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Laptop with patient information stolen from University Health Care

Laptop with patient information stolen from University Health Care



Estimated read time: 2-3 minutes

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Sarah Dallof reportingThousands of people are being cautioned to keep their eyes on their credit reports tonight. A laptop with names, Social Security numbers and personal health information was stolen from University Health Care in Salt Lake City.

The laptop was reported missing Feb. 25. University Health Care began mailing out letters to people affected by it this week.

The reason for the delay has to do with the reason why the company thinks this was a crime of opportunity. Chris Nelson, director of University Health Care, says, "It's a frustration for us. It's a frustration for our patients."

Some 4,800 patients are feeling that frustration tonight because their personal information was on a laptop stolen from a locked office. "In some cases, there were names and addresses of patients. In some cases, names and Social Security numbers, [and] in some cases, names and health policy information," Nelson said.

Health policy information included types of medications prescribed to patients and insurance numbers.

Laptop with patient information stolen from University Health Care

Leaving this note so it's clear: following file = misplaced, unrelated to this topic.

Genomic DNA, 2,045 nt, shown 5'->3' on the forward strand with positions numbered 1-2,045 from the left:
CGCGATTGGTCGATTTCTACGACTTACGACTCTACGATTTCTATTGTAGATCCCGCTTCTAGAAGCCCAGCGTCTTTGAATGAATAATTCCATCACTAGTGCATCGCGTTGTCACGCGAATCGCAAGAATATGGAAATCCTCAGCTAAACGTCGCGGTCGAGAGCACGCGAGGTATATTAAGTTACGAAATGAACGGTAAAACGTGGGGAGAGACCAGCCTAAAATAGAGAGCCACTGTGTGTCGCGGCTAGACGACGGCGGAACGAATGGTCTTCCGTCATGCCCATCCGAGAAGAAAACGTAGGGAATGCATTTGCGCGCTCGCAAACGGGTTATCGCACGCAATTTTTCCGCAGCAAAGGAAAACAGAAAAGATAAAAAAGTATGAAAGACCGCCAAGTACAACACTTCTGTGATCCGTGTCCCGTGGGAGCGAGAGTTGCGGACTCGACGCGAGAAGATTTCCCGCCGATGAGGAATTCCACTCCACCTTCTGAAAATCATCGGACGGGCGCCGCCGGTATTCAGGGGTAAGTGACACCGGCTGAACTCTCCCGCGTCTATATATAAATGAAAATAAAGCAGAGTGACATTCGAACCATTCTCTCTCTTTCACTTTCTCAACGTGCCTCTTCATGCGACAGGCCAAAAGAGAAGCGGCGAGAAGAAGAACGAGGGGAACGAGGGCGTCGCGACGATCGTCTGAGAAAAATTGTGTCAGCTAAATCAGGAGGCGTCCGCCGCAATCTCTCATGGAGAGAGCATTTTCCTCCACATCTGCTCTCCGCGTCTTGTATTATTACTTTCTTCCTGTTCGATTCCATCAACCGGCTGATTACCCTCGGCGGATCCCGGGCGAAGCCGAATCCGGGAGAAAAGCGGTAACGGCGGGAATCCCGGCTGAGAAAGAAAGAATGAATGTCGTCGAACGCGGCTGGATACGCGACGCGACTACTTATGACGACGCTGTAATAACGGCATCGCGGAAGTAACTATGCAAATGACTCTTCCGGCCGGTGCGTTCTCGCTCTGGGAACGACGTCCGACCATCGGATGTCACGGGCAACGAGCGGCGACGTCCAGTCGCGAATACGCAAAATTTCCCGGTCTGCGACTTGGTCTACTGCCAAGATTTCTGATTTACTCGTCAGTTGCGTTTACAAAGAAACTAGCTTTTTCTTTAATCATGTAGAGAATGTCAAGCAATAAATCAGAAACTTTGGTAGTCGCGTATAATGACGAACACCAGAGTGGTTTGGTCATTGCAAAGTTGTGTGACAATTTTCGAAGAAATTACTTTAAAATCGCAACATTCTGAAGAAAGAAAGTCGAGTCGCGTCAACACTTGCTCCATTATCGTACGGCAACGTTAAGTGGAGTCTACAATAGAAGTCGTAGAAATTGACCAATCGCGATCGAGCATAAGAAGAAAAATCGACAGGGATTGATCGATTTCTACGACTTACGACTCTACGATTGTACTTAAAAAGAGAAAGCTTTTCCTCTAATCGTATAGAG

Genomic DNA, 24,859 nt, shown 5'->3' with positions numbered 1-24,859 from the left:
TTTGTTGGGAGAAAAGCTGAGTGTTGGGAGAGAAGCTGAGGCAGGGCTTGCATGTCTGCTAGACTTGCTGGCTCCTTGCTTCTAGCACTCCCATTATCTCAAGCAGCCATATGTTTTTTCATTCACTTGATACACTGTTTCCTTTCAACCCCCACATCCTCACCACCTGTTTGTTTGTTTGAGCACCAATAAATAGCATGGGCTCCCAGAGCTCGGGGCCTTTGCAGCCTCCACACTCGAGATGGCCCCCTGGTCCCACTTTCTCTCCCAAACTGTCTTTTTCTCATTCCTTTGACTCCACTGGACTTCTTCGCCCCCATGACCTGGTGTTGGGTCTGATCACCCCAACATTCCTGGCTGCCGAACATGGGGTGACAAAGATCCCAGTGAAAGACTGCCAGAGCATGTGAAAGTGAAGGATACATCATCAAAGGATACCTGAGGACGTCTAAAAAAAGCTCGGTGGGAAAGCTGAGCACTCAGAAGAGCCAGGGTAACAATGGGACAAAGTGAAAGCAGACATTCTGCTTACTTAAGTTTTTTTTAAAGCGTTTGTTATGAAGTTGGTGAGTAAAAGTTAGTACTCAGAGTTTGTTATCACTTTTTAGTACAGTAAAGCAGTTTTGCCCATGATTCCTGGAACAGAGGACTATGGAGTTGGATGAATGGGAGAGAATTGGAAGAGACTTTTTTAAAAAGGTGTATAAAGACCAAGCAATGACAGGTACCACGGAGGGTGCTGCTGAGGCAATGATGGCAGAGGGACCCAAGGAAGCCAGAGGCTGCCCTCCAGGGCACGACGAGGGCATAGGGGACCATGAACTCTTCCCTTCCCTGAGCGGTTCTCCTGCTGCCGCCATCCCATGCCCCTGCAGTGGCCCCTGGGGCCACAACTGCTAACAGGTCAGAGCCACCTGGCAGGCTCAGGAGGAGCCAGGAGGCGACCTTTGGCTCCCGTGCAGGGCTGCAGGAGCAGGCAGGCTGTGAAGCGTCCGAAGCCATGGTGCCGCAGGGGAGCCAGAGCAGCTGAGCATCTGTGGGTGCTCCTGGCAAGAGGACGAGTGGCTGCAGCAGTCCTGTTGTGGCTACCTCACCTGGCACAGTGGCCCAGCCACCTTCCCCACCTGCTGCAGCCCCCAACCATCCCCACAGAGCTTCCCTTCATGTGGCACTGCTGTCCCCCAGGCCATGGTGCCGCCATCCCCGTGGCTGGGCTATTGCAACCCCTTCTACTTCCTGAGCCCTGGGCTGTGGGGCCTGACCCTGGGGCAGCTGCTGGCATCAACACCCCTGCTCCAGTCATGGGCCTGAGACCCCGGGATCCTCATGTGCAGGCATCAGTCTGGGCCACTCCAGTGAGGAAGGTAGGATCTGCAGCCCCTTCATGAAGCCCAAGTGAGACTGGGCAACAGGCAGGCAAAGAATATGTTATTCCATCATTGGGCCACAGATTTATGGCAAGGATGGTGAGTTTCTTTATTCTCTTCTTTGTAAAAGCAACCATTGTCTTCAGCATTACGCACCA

According to University Health Care, the numbers, names and information were listed on separate spreadsheets, which is how Nelson explains the two-week delay in notifying those affected. He said, "It took our team of experts a little while to go through the data and link names and Social Security numbers and, in some cases, medications."

University Health Care is optimistic whoever stole the laptop wouldn't be able to sort through the data. However, they are providing the 4,800 patients with a year of free credit monitoring and are making changes in their policy.

Employees will no longer be allowed to download sensitive information onto laptops, even if they're password protected, as the stolen laptop was.

But for thousands, it's too late. "We're incredibly apologetic it happened in the first place," Nelson said.

There's also the concern that someone will use the news of the stolen laptop for a scam.

According to University Health Care, if you get a call from someone saying you're a victim and they need personal information, it's not from them. They're using letters to notify victims and don't ask for any information.

E-mail: sdallof@ksl.com

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